Another anniversary : 25 years after Chernobyl

It seems that April is a bad month for the environment. Last week I was writing about the BP oil spill and now I am writing about what took place in Ukraine. The worst nuclear accident ever indeed took place on April 26th, 1986.

This was the occasion for Ban Ki Moon – the secretary general of the United Nations – to visit Chernobyl. He also published an interesting opinion article in today’s edition of the New York Times.

In this article, Mr Moon outlines a five point strategy to improve nuclear safety and reliability. Only this way will we be able to keep using this low carbon energy source.

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Why Fukushima isn’t a new Chernobyl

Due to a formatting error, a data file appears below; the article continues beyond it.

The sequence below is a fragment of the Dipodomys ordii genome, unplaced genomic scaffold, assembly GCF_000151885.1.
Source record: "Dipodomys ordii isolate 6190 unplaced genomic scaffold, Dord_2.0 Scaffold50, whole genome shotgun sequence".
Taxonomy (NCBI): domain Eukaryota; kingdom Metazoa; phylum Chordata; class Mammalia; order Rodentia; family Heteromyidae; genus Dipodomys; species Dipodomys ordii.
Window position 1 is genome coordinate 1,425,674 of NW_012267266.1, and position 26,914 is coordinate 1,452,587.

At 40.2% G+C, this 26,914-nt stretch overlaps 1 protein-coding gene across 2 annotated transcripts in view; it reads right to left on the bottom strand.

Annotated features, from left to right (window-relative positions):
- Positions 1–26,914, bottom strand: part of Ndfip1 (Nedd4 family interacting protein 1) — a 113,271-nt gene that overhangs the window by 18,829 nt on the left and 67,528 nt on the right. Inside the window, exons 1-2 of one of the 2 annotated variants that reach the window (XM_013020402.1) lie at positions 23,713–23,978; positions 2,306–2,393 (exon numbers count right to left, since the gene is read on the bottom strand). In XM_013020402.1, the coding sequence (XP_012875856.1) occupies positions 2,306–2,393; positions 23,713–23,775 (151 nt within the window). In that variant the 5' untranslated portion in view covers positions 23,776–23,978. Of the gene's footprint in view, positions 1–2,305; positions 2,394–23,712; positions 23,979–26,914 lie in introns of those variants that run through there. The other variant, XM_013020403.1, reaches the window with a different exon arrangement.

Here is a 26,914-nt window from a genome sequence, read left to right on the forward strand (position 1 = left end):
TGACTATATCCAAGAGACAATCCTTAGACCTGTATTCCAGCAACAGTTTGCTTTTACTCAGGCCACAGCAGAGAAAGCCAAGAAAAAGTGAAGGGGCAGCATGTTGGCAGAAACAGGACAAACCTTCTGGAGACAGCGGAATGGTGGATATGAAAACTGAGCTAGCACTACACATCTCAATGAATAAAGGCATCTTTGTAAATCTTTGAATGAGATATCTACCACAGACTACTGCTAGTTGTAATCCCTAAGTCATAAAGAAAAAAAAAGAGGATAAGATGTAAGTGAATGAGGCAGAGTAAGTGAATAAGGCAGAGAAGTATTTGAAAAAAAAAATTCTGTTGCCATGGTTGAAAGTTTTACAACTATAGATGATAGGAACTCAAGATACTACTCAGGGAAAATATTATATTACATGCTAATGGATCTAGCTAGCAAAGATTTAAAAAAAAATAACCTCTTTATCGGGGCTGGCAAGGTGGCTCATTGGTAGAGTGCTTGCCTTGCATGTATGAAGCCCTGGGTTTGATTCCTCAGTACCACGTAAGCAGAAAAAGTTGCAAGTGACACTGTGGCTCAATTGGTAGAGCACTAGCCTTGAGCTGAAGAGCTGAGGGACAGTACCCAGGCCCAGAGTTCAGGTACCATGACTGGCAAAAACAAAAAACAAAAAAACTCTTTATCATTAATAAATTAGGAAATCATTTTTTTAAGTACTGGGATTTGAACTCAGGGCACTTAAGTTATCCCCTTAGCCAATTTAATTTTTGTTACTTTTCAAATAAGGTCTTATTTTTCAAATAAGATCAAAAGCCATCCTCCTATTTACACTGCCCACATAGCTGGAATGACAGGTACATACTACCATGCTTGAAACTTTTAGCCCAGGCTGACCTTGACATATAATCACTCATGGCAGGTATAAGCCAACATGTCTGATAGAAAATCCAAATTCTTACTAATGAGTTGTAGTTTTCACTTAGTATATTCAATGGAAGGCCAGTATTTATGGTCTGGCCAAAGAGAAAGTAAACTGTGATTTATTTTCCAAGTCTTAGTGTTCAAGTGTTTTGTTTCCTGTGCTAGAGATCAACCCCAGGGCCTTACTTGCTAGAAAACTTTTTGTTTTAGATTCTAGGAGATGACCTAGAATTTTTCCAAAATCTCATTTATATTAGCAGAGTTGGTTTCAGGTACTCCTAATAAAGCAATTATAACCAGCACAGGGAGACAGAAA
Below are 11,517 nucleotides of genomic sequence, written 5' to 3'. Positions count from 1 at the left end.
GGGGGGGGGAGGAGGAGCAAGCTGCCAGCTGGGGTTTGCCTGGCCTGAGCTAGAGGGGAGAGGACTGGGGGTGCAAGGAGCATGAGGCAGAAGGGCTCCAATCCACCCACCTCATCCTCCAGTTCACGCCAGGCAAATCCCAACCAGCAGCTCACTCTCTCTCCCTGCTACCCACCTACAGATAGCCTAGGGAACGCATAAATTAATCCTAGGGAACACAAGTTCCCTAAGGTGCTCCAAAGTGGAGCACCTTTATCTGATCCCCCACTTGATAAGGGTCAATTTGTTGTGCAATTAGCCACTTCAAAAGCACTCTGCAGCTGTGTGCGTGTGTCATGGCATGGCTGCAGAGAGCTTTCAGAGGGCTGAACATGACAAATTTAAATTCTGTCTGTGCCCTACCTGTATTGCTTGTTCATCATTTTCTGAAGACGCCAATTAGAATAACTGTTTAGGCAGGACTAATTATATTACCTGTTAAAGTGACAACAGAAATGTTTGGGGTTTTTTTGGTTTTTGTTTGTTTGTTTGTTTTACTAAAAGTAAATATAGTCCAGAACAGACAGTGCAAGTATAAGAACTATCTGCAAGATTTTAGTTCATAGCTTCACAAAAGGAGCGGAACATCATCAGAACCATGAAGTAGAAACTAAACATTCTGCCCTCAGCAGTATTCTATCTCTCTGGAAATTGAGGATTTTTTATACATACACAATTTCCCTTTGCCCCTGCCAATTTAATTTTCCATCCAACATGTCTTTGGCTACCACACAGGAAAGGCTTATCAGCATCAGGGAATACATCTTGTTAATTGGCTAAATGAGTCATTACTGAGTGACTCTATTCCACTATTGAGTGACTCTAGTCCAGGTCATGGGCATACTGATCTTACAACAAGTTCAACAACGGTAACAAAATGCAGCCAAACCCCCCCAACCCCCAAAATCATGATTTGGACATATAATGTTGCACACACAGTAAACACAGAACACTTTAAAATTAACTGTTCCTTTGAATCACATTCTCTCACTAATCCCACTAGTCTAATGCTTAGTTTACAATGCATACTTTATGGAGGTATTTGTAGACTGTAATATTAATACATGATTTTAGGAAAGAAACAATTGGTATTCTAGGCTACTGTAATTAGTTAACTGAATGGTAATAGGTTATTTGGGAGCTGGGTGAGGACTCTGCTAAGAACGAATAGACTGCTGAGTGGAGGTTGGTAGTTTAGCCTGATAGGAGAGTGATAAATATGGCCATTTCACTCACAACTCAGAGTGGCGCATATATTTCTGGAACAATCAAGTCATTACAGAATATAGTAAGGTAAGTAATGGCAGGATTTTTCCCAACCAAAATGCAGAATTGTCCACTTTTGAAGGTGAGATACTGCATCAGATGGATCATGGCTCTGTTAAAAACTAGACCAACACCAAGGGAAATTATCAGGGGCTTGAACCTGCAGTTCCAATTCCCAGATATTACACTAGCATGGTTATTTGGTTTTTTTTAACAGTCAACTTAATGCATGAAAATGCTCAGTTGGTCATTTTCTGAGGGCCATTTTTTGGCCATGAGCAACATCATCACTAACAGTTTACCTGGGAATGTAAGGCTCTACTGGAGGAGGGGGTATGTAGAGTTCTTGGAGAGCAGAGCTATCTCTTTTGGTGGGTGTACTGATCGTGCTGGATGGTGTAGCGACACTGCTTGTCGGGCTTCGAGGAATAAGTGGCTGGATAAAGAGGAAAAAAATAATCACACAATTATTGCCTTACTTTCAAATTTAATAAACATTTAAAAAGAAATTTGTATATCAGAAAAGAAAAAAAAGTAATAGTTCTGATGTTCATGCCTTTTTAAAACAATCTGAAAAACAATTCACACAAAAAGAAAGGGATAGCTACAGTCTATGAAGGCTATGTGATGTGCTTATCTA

To Time magazine : “Japanese officials announced on Tuesday morning that they were planning to raise the event level at the Fukushima Daiichi nuclear power plant from 5 to the maximum level of 7 “

That’s right, now Fukushima is just alongside Chernobyl in the IAEA INES scale. Yet, the catastrophe that is shaking Japan unleashed just a tenth of the radiation Chernobyl unleashed.

At Chernobyl, the whole reactor was destroyed, thus releasing massive radiations, over a large part of Europe. This wasn’t the case at all in Fukushima.

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10 reasons to support nuclear power

Warning: This is an old post from 2009, before the catastrophe of Fukushima, Japan and before the sharp decrease of prices for both solar and wind. I have since then changed my position on nuclear, cf Five reasons to oppose nuclear. Some points below however, remain valid. 

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